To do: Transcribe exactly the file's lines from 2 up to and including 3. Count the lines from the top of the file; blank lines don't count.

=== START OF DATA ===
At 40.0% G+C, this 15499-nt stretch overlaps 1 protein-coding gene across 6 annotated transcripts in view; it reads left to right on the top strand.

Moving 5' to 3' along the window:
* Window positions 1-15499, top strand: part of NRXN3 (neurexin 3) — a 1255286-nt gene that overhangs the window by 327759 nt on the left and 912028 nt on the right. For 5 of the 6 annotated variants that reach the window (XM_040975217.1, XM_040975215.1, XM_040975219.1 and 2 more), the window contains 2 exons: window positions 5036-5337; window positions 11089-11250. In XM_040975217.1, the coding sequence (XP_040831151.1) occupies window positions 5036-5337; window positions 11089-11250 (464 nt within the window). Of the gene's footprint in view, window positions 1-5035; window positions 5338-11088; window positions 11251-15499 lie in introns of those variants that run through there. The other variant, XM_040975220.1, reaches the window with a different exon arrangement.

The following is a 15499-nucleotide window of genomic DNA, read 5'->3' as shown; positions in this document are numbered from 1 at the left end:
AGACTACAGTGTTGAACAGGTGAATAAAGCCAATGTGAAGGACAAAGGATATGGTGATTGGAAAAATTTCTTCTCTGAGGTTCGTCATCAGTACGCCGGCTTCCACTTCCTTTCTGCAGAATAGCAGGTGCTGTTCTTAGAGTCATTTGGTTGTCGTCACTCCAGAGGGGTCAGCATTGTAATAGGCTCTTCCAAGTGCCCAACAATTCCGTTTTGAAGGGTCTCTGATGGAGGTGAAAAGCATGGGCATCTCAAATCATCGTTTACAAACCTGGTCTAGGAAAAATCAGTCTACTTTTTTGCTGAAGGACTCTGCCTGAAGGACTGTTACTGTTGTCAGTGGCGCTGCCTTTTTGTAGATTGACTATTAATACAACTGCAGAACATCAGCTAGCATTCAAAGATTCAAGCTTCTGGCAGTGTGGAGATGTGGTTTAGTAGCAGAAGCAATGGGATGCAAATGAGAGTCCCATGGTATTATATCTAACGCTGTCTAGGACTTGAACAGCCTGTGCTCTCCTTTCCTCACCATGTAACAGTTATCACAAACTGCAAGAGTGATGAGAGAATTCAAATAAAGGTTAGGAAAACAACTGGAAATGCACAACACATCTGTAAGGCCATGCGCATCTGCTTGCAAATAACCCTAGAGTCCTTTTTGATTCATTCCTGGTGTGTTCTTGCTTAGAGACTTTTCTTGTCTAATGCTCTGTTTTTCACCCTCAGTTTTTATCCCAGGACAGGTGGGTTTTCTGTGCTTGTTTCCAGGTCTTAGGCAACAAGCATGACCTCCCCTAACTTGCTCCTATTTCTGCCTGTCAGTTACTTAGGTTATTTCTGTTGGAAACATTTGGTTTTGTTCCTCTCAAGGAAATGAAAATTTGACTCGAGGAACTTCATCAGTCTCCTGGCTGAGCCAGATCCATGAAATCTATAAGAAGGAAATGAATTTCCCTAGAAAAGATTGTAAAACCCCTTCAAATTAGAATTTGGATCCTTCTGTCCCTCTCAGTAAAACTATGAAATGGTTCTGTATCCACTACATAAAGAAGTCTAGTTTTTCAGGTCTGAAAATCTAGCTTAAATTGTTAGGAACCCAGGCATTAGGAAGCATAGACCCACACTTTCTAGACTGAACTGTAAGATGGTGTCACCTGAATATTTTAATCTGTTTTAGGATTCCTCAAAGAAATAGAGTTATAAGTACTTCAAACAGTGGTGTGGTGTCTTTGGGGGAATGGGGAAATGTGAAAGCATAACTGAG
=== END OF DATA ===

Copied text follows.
Moving 5' to 3' along the window:
* Window positions 1-15499, top strand: part of NRXN3 (neurexin 3) — a 1255286-nt gene that overhangs the window by 327759 nt on the left and 912028 nt on the right. For 5 of the 6 annotated variants that reach the window (XM_040975217.1, XM_040975215.1, XM_040975219.1 and 2 more), the window contains 2 exons: window positions 5036-5337; window positions 11089-11250. In XM_040975217.1, the coding sequence (XP_040831151.1) occupies window positions 5036-5337; window positions 11089-11250 (464 nt within the window). Of the gene's footprint in view, window positions 1-5035; window positions 5338-11088; window positions 11251-15499 lie in introns of those variants that run through there. The other variant, XM_040975220.1, reaches the window with a different exon arrangement.